- Better performance measurements for establishing maintenance standards – Discover statistical trends for how long and how much money it takes to perform maintenance, then set performance standards for your staff to reach. Various types of information can be tracked in a CMMS solution to measure customer satisfaction, service reliability, mean time between failures and more.
- Increased productivity – Reduce time spent searching through spreadsheets or paper files for pulling vital information on contracts, warranties and more. CMMS solutions with mobile application modules also give maintenance technicians direct access to work orders, asset locations, inventory control and training material while on the go.
- Improved customer satisfaction – While customer satisfaction can’t always be quantified, organizing your maintenance structure around transparency with consistent billing practices provides long-term benefits for nurturing a loyal client base.
With one streamlined system, you’re able to carefully track assets in a number of ways.
These assets include equipment, inventory and labor, and can be broken down into categories for carefully measuring costs by stock, parts, personnel, and more.
Similar Maintenance Solutions
CMMS is referred to by several terms. Most of these solutions have very similar features. Here, we’ll go over all terms similar to CMMS and what they have in common.
Work Order Management Software: A work order is a request used to detail any maintenance need. All CMMS solutions have a component for assigning repairs and maintenance to a maintenance team.
Preventive Maintenance Software (PM): A PM system is a method of communicating work orders. This type of software is typically used for scheduling routine maintenance or alerting staff when repairs are required. Work Order Management Software and PM software are essentially the same.
Predictive Maintenance Software (PdM): Predictive maintenance is a recent focus for solutions with analytic functions. These solutions are data driven and aim to identify when an asset will need maintenance just before it has any downtime.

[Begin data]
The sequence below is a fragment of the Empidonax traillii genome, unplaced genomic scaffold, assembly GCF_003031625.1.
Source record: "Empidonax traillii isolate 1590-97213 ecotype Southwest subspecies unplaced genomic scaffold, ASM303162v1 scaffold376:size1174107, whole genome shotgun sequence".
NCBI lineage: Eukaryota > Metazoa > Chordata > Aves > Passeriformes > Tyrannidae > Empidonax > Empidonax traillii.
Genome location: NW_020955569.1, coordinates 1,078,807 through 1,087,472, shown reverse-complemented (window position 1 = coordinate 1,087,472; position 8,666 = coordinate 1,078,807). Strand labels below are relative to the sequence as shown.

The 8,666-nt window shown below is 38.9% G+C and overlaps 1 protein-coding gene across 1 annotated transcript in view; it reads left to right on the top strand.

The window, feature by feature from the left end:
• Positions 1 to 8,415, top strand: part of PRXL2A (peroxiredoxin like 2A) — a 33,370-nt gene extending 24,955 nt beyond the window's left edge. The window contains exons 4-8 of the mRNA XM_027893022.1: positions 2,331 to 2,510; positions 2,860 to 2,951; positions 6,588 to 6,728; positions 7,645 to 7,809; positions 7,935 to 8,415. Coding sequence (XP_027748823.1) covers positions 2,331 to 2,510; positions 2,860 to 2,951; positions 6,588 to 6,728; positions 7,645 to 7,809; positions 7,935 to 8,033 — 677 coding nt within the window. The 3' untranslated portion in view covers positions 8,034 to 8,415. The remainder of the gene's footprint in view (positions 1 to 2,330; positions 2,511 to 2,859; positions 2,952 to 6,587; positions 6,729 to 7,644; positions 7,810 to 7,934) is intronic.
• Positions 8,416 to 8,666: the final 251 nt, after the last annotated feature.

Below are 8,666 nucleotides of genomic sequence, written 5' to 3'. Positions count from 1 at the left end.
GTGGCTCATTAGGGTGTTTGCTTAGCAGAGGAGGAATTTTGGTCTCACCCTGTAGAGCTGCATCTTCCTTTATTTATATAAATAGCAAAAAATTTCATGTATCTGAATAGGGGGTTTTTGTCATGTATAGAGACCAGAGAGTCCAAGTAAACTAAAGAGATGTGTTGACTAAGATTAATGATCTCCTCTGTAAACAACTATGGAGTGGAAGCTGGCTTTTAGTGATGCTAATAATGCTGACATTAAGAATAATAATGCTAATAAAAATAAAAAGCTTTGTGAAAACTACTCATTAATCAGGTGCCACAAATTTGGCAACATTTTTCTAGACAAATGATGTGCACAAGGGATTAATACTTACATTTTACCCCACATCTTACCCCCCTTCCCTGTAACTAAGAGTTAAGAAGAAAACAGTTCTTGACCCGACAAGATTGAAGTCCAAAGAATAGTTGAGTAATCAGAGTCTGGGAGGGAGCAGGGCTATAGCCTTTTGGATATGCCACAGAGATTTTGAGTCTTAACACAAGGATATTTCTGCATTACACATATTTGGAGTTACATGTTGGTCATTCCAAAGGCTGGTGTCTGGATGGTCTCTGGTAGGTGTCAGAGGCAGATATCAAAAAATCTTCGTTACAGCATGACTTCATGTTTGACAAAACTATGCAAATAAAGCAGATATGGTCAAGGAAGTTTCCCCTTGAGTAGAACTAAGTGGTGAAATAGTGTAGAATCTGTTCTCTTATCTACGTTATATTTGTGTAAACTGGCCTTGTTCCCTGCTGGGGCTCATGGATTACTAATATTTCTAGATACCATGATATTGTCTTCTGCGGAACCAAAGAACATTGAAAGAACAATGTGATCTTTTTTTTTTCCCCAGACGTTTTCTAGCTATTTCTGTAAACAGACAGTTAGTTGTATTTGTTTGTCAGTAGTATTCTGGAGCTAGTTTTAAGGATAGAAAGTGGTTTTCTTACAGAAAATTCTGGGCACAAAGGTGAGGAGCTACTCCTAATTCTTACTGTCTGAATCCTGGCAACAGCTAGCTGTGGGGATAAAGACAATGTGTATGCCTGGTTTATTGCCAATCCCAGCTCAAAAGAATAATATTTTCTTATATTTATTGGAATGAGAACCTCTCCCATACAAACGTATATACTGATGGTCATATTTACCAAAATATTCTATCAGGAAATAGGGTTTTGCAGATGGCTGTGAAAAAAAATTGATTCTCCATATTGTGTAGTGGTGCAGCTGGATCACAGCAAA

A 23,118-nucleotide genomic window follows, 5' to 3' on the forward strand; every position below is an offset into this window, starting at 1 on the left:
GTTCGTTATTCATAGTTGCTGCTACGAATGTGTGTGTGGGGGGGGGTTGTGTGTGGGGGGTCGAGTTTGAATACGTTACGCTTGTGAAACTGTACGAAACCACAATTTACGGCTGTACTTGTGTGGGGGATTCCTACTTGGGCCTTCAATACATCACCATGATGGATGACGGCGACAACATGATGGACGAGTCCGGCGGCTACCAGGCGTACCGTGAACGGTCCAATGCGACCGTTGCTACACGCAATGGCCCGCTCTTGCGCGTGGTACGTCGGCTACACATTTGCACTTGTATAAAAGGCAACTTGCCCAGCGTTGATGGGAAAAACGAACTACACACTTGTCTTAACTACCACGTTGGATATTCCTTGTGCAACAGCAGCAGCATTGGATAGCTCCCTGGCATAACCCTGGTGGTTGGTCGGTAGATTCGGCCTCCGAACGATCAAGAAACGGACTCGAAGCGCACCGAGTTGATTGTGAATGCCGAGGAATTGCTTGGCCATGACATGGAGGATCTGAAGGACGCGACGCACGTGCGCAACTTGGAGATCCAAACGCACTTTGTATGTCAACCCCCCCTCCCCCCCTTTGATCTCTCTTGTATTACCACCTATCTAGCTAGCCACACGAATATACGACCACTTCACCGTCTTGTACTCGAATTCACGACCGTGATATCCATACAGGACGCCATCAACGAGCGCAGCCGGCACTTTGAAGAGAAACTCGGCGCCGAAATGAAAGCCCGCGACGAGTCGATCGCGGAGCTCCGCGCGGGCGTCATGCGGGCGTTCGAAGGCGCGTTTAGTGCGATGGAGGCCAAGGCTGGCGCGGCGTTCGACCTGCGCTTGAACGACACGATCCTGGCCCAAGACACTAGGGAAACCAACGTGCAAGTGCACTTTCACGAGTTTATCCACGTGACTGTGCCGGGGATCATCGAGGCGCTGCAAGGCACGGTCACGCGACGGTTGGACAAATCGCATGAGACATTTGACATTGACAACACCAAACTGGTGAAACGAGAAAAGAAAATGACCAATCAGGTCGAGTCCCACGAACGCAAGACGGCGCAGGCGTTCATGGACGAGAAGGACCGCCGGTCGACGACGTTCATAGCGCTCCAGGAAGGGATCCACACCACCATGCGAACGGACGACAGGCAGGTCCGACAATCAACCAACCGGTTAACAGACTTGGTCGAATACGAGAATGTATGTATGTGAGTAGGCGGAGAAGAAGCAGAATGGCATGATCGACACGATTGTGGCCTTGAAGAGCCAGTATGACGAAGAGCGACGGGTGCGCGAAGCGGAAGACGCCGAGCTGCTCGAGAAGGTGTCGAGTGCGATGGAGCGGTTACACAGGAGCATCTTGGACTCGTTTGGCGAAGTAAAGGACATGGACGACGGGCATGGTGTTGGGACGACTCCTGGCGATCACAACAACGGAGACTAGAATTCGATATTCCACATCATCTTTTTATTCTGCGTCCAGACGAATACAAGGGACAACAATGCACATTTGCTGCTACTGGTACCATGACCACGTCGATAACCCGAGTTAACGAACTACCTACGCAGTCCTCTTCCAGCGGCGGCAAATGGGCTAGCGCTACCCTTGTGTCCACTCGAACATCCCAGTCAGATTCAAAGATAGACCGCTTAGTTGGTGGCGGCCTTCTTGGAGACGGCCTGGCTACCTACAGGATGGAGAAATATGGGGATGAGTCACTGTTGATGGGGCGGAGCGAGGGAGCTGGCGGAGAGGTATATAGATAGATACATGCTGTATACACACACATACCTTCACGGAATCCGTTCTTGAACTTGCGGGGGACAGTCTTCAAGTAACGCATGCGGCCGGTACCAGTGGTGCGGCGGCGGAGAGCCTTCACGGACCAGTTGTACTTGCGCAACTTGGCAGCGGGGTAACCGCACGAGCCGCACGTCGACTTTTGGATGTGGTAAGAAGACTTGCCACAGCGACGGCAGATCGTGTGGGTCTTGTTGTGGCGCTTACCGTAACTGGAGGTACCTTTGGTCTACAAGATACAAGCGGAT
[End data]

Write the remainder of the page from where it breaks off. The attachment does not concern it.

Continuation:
Fleet Maintenance Software: Companies with transportation fleets need maintenance systems focused on tracking details on drivers, vehicles, leasing contracts, mileage and more. Solutions with fleet components have additional fields for assessing these costs.
Facilities Maintenance Software (FM): FM Software includes work orders for preventive maintenance. It may include predictive components and fleet components, and it has all the same essentials as any CMMS for filling work orders and asset tracking.
Computer Aided Facility Management Software (CAFM): This type of solution goes beyond maintenance needs and helps companies allocate all types of resources within the facility. Maintenance costs are included in reporting functions, but the solutions often go beyond equipment tracking and have a close focus on labor management.
Enterprise Asset Management Software (EAM): For large companies, EAM solutions include a full suite of fields for tracking assets. This type of CMMS caters to companies with multiple locations touching on multiple business fields needing an all-in-one solution. Not all CMMS options can scale as wide as an EAM solution. EAM solutions are often an integrated part of ERP (Enterprise Resource Planning) solutions for a complete view on a large company’s expenses.
All of the above are types of maintenance solutions using different terms for specific buying needs. Our guide is designed with these variations in mind for a full scope on CMMS capabilities.